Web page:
A capacity-building workshop on Geographical Information System (GIS), specifically on geospatial technique to assess land use, land use change and forestry under the Republic of Mauritius's Biennial Update Report opened, yesterday, at the Gold Crest Hotel in Quatre Bornes. Geospatial technique is a convenient tool for monitoring and management of agriculture, forestry and other land use sector.
The five-day workshop is organised by the Ministry of Social Security, National Solidarity, and Environment and Sustainable Development (Environment and Sustainable Development Division). It aims at empowering participants on the use of geospatial techniques to develop land use maps for a particular region of Mauritius as well as assessing its accuracy.
It is expected that the acquired techniques will help to refine Mauritius's carbon sink inventory particularly the coverage of private and mountain forests and trees along roads and riverbanks and public areas, for which there is insufficient data. The overall objective is to further improve the calculation of Mauritius's greenhouse gas (GHG) inventory.
In his address at the opening ceremony, the Minister of Social Security, National Solidarity, and Environment and Sustainable Development, Mr Etienne Sinatambou, indicated that the process involving GHG assessment and carbon sink inventory will provide the right calculations and precision in analysis and survey which is currently lacking and the capacity-building workshop will give participants the level of accuracy needed.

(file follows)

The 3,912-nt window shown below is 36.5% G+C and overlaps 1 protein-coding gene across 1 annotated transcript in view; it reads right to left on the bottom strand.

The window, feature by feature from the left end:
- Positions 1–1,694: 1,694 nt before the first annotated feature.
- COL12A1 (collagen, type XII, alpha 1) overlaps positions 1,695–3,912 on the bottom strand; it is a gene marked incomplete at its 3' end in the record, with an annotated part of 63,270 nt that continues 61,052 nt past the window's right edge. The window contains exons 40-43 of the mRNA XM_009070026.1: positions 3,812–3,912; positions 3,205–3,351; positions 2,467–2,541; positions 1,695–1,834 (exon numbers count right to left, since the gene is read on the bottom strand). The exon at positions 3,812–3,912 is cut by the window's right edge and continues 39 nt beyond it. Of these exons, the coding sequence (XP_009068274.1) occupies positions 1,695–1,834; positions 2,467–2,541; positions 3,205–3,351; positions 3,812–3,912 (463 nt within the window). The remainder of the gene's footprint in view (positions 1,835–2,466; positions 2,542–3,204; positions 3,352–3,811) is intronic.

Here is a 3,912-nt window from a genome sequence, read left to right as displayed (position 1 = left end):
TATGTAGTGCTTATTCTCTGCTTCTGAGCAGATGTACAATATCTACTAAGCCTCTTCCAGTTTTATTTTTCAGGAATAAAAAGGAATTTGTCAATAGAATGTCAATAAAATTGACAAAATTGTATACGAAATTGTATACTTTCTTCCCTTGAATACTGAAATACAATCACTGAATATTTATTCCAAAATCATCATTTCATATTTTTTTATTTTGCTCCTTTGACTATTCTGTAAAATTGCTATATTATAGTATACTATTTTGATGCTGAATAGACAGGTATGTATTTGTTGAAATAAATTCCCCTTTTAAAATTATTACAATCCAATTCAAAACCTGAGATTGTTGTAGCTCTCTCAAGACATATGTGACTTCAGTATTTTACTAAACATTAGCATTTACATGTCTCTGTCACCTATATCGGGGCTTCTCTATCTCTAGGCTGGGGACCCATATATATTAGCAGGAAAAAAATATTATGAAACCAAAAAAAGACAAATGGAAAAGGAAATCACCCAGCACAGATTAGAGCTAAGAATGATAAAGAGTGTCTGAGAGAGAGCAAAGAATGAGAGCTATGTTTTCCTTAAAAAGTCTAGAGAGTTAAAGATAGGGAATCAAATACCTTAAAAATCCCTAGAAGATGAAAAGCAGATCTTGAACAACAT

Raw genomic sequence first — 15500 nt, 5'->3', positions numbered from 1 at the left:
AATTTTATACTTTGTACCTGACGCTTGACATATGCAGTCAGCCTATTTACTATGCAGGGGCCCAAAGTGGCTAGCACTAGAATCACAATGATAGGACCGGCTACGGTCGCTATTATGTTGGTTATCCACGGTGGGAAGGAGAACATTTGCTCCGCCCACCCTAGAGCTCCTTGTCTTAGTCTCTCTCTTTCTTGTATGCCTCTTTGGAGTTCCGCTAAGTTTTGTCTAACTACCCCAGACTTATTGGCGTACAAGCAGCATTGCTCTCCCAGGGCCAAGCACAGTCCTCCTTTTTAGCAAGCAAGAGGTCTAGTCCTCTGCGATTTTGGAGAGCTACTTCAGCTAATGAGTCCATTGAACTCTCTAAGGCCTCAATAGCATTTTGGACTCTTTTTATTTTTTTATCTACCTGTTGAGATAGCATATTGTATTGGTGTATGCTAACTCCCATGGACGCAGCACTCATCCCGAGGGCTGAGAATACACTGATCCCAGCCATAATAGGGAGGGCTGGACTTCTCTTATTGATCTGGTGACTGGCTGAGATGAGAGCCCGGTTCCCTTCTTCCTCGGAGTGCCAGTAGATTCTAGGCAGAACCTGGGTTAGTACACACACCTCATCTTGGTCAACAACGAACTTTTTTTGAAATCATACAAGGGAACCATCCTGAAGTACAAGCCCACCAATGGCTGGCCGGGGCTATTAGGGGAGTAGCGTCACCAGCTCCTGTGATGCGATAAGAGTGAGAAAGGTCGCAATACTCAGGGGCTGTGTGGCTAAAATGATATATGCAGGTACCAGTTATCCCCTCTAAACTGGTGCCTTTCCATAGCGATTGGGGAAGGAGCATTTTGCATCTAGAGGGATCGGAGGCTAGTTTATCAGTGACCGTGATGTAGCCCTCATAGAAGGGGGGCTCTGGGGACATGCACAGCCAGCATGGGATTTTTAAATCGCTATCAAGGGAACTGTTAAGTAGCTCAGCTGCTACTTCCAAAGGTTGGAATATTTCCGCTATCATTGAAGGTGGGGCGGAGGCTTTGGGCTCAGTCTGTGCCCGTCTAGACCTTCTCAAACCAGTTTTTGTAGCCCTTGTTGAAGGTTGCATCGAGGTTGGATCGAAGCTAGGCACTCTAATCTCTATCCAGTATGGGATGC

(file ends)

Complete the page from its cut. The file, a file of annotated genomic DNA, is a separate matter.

The Minister pointed out that climate change is bringing with it extreme climate conditions with substantial and incredible adverse impact on countries and it is crucial for people to understand climate change-related basics.
Referring to the rise in temperature statistics, Mr Sinatambou stated that compared to the world average which is about 0.85 degree Celsius, the figures for Mauritius presently stands at 1.2 degree Celsius. The country is already 50% above the world average and the effects of climate change can be seen through sand and beach erosions, he highlighted.
Speaking on World Environment Day 2018 which was celebrated under the theme 'Beating plastic pollution' earlier in June, the Minister said that plastic pollution is a major contributor to what is happening with regards to climate change. If the current trend continues, by 2050 there will be more plastic than fish in the oceans, he stated. In Mauritius, the figures pertaining to plastic bottles usage amount to more than 100 million plastic bottles per year, he added.
Moreover, the Minister appealed to all citizens to react whenever an individual is caught littering in towns, suburbs and rural areas and thus help in changing people's overall un-civic approach to the environment.
In fulfillment of the reporting requirement to the United Nations Framework Convention on Climate Change (UNFCCC), the Republic of Mauritius has embarked on the preparation of its first Biennial Update Report which covered the period 2014 to 2016. The scope of the Report is to provide an update to the most recently submitted national communication taking into account development priorities, objectives, capacities and national circumstances every two years.